Tuesday, 14 July 2009

Creating the message

In my last post I showed how an extended semiotic framework could resolve the old data/information chestnut. I showed that during decoding the recipient must use several kinds of knowledge, eg of grammar and coding, that was also used by the sender. Now I want to look at the process of composition. In this, as with decoding, the levels are applied successively but from top to bottom. At each level the sender makes one or more choices on the basis of what he believes that the recipient also knows. Specific steps, technical or otherwise, may be needed to ensure that the recipient does know it.
The starting point is always an intention. This may be to transfer information but is often to produce action, eg giving an command or placing an order. In either case the sender needs to know what the intended recipient already knows about the topic.

For instance, if I wish to explain collaterised debt obligations to you I need to know how much you already know about markets and derivatives. Similarly, if I wish to order a garden hammock from you I should first establish that you sell such hammocks. At the pragmatic level this provides the shared context within which communication will occur.

(Human beings routinely negotiate these issues but IT systems lack this flexibility. Therefore, where the sender and recipient are IT applications, such as an ERP or online order taking system, these matters must, unless relevant standards already exist, be negotiated between the parties. The pragmatic context may include agreements on the legal significance of messages, the speed with which orders should be honoured, etc. At least some of the context may be stated in commercial terms and conditions, in contracts or in national law.)

From the context and his intent the sender must decide what information he needs to transfer. In the general case of inter-personal communication, including negotiating, teaching, etc., this is, in fact, the most difficult step. In IT systems its often strongly constrained by obvious needs, eg to specify the product being ordered, and constraints, eg everything has to be typed by a telesales agent.

This information is now passed to the semantic level where the sender selects the natural language and/or coding system to be used. The natural language should, obviously, be one that the recipient understands and this also applies to any technical terms used. In the case of coding systems there is often an obvious choice, eg the Gregorian calendar for dates, WGS 84 for lattitude and longitude, but other systems remain in use so it may be necessary to specify the system in use. The choice of units of measurement is also part of the semantic level.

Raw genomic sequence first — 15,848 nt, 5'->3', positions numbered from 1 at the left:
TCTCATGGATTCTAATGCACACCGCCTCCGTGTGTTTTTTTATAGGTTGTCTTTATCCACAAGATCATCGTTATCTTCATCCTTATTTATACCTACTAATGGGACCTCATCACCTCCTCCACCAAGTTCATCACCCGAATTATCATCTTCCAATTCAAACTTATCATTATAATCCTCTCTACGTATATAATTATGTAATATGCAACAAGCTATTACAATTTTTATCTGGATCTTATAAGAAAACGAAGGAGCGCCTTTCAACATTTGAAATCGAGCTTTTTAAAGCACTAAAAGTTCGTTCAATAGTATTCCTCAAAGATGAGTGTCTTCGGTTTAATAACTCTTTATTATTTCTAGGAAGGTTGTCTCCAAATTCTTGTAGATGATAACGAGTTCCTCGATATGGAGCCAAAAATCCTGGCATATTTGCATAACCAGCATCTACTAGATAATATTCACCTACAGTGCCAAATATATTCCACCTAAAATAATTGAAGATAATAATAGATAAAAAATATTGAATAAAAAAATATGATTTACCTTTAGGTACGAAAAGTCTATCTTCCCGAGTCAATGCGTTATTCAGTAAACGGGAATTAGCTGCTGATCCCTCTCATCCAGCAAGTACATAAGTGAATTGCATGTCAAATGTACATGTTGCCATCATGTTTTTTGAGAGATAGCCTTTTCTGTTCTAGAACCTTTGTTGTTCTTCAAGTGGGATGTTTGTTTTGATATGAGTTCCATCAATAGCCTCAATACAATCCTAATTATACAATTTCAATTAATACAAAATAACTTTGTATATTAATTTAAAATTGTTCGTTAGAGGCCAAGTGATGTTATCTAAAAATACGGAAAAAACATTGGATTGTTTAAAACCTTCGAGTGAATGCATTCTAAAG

(Where the sender and recipient are IT applications these decisions may be taken by the designer of one or the other or negotiated between them. They will not generally be taken by any individual user. They may be documented in a data dictionary but as natural language text as there are no commonly used notations for expressing semantic choices.)

At syntactic level the sender will apply his knowledge of grammar to create grammatically correct sentences in the chosen natural language. The grammar generally follows from the choice of natural language.

At lexical level the words are converted into letters and punctuation marks. In most cases the lexical rules
follows from the choice of natural language but there are a few languages, eg Serbo-Croat, that are written in more than one script.

At coding level the symbols are converted into bytes (this is almost always automatic).

Finally, the bytes are inserted into the fields in a pre-agreed structure (the format level).

(Where the sender and recipient are IT applications the format may be decided by the designer of one or the other or negotiated between them. There are several commonly used notations for defining such structures. It may be documented in a data dictionary and also stored in a database schema.)

We now have a sequence of bytes that can be sent electronically as a message with confidence that the recipient will be able to recover the intended meaning.

No comments: